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Getting the microbe story, straight from the mouth

A trio of researchers has mapped the living things that make the tongue, gums and palate home

Profiling the perpetrators of past plagues

The ancient pathogens in old graves are as dead as the people they once infected. Still, they tell a vivid tale.

Measuring surgical quality

Not all surgeons are equally skilled with a scalpel. Doctors are developing new ways to test — and improve — operating room performance.

Revenge is bittersweet at best

Research is starting to reveal how the urge for vengeance may have evolved, when it can be useful and what could prevent the violence it can provoke

Lessons from scorching hot weirdo-planets

Hot Jupiters were the first kind of exoplanet found. A quarter-century later, they still perplex and captivate — and their origins hold lessons about planet formation in general.

How maternal mood shapes the developing brain

Stress and anxiety during pregnancy can mean a higher risk of offspring developing ADHD, depression or other conditions. Medical psychologist Catherine Monk explains how prenatal mental care benefits mothers and babies.

Going gentle

A sociologist explains how to get the most out of the final months of life

Total recall: A brilliant memory helps chickadees survive

In winter, the birds must remember where they’ve hidden tens of thousands of seeds. Biologist Vladimir Pravosudov explains what this can teach us about how the brain evolves.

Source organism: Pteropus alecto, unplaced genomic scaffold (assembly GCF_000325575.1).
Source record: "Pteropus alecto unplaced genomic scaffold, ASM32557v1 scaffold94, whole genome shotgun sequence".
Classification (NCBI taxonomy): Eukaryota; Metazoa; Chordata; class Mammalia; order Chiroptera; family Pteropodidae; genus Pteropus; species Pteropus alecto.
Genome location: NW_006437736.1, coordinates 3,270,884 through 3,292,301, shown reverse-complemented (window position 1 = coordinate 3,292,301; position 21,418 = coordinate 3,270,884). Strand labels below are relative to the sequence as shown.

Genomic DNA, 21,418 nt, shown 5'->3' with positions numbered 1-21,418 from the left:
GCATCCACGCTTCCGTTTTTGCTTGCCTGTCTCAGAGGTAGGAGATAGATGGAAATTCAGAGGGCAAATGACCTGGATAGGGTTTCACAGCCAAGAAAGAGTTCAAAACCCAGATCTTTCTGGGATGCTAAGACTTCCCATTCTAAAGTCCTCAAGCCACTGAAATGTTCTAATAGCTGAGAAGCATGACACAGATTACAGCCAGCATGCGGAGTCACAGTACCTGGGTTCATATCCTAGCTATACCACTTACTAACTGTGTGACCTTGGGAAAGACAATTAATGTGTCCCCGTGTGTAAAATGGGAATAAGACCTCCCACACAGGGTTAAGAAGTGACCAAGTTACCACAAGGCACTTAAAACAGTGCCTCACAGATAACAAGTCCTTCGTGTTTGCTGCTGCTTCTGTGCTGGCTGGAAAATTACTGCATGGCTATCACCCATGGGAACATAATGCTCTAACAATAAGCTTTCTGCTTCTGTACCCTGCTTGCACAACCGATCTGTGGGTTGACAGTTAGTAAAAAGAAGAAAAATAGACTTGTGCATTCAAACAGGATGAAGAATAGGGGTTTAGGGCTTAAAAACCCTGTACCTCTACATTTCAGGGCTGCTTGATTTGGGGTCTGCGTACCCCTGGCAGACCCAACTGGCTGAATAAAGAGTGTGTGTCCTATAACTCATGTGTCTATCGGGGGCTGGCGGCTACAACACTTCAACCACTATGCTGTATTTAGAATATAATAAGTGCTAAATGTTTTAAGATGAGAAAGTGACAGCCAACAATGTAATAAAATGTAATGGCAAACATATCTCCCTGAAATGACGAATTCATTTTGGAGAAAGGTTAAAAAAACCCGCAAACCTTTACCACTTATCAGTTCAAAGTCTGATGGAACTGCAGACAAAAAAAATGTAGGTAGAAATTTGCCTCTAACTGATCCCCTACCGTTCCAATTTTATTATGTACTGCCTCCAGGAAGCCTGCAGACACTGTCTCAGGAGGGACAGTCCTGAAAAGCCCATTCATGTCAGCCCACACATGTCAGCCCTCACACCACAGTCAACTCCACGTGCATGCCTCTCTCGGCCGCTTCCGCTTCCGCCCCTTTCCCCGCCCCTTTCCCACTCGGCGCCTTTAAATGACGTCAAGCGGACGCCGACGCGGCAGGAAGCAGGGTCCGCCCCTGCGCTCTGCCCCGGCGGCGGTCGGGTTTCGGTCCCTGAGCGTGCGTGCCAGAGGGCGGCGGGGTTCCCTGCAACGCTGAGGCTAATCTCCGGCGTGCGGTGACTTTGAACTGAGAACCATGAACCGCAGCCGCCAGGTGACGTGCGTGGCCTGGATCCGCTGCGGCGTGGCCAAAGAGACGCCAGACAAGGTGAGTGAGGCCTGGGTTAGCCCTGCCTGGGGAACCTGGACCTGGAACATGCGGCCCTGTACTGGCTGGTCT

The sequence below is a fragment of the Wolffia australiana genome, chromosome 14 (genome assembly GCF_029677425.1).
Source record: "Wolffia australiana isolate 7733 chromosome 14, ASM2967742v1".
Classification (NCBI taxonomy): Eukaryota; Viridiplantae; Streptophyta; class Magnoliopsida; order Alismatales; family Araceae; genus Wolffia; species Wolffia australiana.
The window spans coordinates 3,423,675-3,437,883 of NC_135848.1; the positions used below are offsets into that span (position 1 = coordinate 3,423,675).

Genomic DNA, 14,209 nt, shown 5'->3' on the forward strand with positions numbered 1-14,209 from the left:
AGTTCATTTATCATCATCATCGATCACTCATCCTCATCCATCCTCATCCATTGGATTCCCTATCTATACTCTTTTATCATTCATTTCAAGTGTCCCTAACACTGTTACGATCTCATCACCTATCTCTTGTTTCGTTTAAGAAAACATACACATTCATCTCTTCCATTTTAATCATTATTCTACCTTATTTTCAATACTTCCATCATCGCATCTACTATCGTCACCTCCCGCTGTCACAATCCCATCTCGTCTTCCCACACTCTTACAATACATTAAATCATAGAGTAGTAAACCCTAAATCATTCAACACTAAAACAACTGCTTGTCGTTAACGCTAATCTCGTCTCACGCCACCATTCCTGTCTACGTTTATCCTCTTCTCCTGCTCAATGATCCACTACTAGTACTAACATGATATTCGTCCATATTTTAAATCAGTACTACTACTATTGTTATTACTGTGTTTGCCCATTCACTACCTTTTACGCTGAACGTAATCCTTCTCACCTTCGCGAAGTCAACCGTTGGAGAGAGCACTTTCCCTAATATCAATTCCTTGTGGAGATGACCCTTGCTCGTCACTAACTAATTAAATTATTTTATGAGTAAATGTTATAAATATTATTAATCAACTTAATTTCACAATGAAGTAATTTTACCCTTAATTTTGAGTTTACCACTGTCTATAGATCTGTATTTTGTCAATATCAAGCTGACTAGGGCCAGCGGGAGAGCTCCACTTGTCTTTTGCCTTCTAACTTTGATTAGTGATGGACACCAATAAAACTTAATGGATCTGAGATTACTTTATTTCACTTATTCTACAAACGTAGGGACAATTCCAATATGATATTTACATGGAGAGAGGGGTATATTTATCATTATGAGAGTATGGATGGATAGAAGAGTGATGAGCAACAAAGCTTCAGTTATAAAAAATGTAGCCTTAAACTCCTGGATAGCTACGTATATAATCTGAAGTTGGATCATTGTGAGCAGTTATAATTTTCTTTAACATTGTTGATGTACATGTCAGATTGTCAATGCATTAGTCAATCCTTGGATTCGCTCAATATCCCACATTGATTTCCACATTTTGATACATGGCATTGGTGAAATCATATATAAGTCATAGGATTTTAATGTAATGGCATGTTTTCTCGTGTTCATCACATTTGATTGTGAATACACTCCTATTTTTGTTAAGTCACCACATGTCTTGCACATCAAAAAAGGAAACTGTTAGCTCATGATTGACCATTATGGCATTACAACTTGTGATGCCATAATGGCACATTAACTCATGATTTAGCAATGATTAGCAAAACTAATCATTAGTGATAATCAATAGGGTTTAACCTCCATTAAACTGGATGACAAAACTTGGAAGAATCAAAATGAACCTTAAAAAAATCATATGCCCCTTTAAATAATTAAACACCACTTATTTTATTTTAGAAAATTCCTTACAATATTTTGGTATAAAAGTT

On whose green Earth?

Are we supposed to take care of the planet or should it take care of us? Willis Jenkins explains how religion shapes the conflicting views over climate change and other environmental issues.

Getting “exhausted” T cells back into action against cancer

When a malignancy or chronic infection sets in, a kind of immune combat fatigue can follow. Finding ways to recharge immune cells can restore their ability to fight deadly diseases, says immunologist John Wherry.

War and drugs: Together since forever

Alcohol-drenched medieval battlefields. Opium-laced imperialism. Modern-day narco-terrorism. There’s a lot of history between armed conflict and psychoactive substances.

Archaeology of the 99%

The vast majority of people in antiquity were too poor to leave many artifacts behind. But archaeologists have learned how to look beyond the temples and palaces.

If it pleases the Prosecution

The immense powers of prosecutors throughout the US mean that the scales are tipped against defendants — and justice itself, says a legal expert

As climate changes, so does life in the planet’s soils

To understand what might be lost, ecologist Janet K. Jansson taps molecular methods to explore Earth’s underground microbes, from the permafrost to the grasslands

Always look on the bright side of life

How a positive outlook may buffer us from stress and ward off health problems 

Will the food of the future be genetically engineered or organic? How about both?

Feeding the planet — now and tomorrow — is no small task. Plant biologist Pamela Ronald says sustainability means using every tool in the toolbox.

A blizzard of “sustainability” labels

Earth-friendly certifications and standards abound for products like coffee, chocolate and palm oil. But do the programs work?

Kids in the middle

Recognizing the important role of children as cultural translators